3 Great Ways to Invest Your Savings (If Your Business Hasn't Yet Made You a Millionaire)
Here's a money-making idea you perhaps haven't thought of: Buy a house. But don't live in it. Rent it.
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As business owners, we get really good at all sorts of things, like branding, marketing, sales, account and project management. But one skill many new business owners are lacking in is how to manage their finances.
This isn't surprising: Nearly two-thirds of us Americans can't pass a basic financial literacy test (the kind that asks you how much 20 percent interest on a $1,000 loan amounts to). And, as the financial regulator FINRA has reported, things aren't looking up. FINRA's surveys of Americans between 2009 and 2015 showed our financial knowledge nationwide growing steadily worse, not better.
In short, we're laughably bad at counting money and figuring out how to save and invest it.
I myself was definitely in that "clueless" boat when I started out. But I made up for lost time. Though not a financial advisor, I've since had extensive experience with investing. So I'm here to report three great ways I've found to invest your savings that may work for you if your business hasn't made you a millionaire (yet):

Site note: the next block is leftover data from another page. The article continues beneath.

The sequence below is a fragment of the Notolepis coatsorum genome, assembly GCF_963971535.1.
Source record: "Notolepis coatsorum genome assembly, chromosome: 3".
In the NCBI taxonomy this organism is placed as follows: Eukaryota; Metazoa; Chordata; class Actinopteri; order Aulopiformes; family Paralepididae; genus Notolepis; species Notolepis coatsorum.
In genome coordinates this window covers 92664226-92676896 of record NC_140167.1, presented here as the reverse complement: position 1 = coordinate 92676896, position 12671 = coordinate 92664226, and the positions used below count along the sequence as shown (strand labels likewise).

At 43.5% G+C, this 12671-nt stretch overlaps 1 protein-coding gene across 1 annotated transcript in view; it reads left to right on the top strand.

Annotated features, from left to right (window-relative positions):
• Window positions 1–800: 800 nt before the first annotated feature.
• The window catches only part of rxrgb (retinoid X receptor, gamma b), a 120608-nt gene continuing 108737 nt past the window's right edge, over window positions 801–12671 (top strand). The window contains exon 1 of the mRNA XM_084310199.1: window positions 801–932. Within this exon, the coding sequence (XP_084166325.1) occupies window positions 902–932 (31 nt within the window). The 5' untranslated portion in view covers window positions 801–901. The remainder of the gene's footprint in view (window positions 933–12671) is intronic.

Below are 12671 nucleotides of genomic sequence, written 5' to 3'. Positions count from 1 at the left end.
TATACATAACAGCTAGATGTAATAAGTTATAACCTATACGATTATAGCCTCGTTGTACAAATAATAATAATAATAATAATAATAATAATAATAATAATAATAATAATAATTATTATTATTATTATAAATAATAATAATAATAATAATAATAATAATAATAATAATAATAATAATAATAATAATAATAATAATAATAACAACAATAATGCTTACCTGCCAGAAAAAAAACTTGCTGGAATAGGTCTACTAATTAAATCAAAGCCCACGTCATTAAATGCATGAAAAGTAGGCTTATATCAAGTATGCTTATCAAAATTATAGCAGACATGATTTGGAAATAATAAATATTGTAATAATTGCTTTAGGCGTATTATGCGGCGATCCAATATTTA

1. Invest in the three-fund portfolio ... but leave room for "fun" investments.
In honor of Jack Bogle, who passed away in January, let's talk a bit about the Bogleheads. These folks are a group of investing enthusiasts and Vanguard diehards who swear by a single investment strategy: the three-fund portfolio. What's that mean?
It's a portfolio divided among just three funds:
Vanguard Total Stock Market Index Fund (VTSAX)
Vanguard Total International Stock Index Fund (VTIAX)
Vanguard Total Bond Market Fund (VBTLX)
The three-fund portfolio, whose funds, by the way, can be obtained through other brokerages, can be split evenly or asymmetrically. Many Bogleheads tweak the percentages depending on market conditions. Some even allocate a percentage of their portfolio for "fun" investments that carry more risk.
However you decide to set up your own three-fund portfolio, you'll probably end up doing better than 99 percent of stock pickers, who routinely fail to beat the market and may even end up losing money. In fact, variations on the three-fund portfolio have performed very well historically, having earned investors up to 5.62 percent per year over the 20-year period ending in 2018.
The best part of this portfolio? It's a fire-and-forget strategy, which means you'll experience much less stress over your investments in the long run.
2. Buy a house with an FHA loan or traditional mortgage; then rent it out.
Personal finance advisor Ramit Sethi would disagree, but I think there are advantages to buying homes as investment vehicles. Granted, picking the right city or town to buy a home in can be like rocket science in this unpredictable economy, but hear me out.
If you have never bought a house before, you can use an FHA loan to pay as little as 3.5 percent down for a 30-year mortgage. FHA loans are easier to obtain if you have great credit (over 700), but you can still apply for them with a minimum 580 credit score.